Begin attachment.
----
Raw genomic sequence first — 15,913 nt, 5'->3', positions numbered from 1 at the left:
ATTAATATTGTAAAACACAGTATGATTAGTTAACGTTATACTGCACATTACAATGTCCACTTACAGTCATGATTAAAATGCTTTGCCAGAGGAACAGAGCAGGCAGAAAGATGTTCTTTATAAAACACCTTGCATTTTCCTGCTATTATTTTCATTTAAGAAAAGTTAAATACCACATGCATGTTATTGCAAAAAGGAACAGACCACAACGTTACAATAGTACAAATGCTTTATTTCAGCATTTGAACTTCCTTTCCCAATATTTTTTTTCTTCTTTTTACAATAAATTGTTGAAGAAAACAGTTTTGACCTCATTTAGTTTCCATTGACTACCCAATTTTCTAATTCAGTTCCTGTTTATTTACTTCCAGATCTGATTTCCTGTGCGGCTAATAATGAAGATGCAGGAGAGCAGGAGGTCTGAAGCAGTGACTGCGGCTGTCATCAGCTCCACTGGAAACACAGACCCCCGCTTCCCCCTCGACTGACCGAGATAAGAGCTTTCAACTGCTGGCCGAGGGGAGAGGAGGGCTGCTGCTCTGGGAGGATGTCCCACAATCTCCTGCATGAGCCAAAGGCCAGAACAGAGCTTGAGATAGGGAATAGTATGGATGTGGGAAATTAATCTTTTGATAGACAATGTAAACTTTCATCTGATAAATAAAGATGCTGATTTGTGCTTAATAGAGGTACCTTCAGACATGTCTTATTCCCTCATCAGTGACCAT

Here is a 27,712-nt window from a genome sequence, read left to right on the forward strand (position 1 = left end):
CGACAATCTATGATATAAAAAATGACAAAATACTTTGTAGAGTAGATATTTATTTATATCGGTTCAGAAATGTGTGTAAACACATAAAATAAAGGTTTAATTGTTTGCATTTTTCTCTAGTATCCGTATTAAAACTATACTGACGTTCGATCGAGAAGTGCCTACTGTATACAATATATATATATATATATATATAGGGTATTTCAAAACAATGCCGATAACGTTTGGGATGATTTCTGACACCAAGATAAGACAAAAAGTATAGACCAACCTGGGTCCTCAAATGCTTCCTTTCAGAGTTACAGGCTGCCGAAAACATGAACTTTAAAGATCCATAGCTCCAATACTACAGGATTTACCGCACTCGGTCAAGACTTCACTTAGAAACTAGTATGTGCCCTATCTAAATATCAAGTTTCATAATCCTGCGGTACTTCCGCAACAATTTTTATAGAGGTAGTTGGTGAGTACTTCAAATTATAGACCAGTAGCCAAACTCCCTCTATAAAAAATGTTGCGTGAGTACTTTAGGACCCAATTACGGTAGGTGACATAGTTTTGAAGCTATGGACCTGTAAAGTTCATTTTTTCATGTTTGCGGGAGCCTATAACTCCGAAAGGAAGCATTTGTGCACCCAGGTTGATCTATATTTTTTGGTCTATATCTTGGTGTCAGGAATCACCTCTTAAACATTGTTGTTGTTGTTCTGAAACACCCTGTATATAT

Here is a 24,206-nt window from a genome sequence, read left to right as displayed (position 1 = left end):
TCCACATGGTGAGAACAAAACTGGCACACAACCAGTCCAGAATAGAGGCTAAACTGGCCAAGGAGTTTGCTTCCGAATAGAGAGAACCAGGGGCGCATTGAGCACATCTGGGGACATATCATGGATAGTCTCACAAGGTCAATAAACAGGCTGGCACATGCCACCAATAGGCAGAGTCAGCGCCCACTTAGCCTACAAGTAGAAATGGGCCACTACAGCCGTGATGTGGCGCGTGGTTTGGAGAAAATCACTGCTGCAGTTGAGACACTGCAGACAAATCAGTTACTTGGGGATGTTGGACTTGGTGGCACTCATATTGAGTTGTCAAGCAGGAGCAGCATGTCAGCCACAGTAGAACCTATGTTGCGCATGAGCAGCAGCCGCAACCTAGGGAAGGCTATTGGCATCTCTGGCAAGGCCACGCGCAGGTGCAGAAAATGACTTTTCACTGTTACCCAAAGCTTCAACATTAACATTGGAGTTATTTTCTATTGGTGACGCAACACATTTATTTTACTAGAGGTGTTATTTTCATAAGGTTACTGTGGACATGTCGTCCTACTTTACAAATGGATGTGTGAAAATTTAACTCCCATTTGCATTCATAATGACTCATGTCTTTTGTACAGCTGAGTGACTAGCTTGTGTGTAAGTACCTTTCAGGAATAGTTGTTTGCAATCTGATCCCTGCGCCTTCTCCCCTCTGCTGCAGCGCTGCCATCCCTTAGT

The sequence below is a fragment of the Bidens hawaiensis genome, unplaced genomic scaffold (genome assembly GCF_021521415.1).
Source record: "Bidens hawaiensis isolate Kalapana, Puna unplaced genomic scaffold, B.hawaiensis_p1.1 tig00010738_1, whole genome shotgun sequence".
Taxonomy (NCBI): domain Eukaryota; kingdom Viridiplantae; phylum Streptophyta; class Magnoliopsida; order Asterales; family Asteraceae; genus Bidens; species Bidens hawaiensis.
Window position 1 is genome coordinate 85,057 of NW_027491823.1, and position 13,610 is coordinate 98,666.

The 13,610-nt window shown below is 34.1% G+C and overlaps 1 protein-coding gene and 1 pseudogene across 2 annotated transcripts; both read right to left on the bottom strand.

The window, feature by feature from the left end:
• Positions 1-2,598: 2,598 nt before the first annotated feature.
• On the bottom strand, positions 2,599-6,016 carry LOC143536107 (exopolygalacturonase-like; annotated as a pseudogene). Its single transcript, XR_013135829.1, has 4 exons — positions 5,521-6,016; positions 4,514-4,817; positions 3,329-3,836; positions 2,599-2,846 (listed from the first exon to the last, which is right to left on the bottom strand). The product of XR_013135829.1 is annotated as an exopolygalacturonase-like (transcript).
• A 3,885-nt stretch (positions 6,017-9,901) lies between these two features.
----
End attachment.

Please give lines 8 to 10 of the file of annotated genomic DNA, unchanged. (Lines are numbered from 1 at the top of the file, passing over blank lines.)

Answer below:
Source record: "Bidens hawaiensis isolate Kalapana, Puna unplaced genomic scaffold, B.hawaiensis_p1.1 tig00010738_1, whole genome shotgun sequence".
Taxonomy (NCBI): domain Eukaryota; kingdom Viridiplantae; phylum Streptophyta; class Magnoliopsida; order Asterales; family Asteraceae; genus Bidens; species Bidens hawaiensis.
Window position 1 is genome coordinate 85,057 of NW_027491823.1, and position 13,610 is coordinate 98,666.